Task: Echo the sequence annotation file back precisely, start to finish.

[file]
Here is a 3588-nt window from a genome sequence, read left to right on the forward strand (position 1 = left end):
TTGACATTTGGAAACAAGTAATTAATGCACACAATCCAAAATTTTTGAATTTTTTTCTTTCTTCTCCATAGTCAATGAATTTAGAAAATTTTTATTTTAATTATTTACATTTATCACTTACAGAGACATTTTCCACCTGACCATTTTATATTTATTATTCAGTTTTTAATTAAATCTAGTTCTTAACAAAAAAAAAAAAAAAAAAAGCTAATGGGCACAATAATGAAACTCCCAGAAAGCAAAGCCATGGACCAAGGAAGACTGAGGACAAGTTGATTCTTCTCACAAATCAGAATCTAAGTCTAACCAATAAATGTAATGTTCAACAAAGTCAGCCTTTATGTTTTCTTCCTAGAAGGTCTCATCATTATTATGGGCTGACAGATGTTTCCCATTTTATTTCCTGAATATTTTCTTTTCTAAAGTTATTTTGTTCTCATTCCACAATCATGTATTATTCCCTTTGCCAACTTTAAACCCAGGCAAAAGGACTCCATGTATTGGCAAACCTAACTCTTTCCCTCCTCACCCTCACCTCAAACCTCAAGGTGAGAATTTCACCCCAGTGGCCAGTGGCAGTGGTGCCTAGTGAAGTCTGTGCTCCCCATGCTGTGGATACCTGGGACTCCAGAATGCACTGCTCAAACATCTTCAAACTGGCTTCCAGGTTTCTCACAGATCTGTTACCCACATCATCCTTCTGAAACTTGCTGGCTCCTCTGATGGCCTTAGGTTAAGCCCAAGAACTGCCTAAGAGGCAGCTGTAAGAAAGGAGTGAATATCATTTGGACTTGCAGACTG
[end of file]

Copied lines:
Here is a 3588-nt window from a genome sequence, read left to right on the forward strand (position 1 = left end):
TTGACATTTGGAAACAAGTAATTAATGCACACAATCCAAAATTTTTGAATTTTTTTCTTTCTTCTCCATAGTCAATGAATTTAGAAAATTTTTATTTTAATTATTTACATTTATCACTTACAGAGACATTTTCCACCTGACCATTTTATATTTATTATTCAGTTTTTAATTAAATCTAGTTCTTAACAAAAAAAAAAAAAAAAAAAGCTAATGGGCACAATAATGAAACTCCCAGAAAGCAAAGCCATGGACCAAGGAAGACTGAGGACAAGTTGATTCTTCTCACAAATCAGAATCTAAGTCTAACCAATAAATGTAATGTTCAACAAAGTCAGCCTTTATGTTTTCTTCCTAGAAGGTCTCATCATTATTATGGGCTGACAGATGTTTCCCATTTTATTTCCTGAATATTTTCTTTTCTAAAGTTATTTTGTTCTCATTCCACAATCATGTATTATTCCCTTTGCCAACTTTAAACCCAGGCAAAAGGACTCCATGTATTGGCAAACCTAACTCTTTCCCTCCTCACCCTCACCTCAAACCTCAAGGTGAGAATTTCACCCCAGTGGCCAGTGGCAGTGGTGCCTAGTGAAGTCTGTGCTCCCCATGCTGTGGATACCTGGGACTCCAGAATGCACTGCTCAAACATCTTCAAACTGGCTTCCAGGTTTCTCACAGATCTGTTACCCACATCATCCTTCTGAAACTTGCTGGCTCCTCTGATGGCCTTAGGTTAAGCCCAAGAACTGCCTAAGAGGCAGCTGTAAGAAAGGAGTGAATATCATTTGGACTTGCAGACTG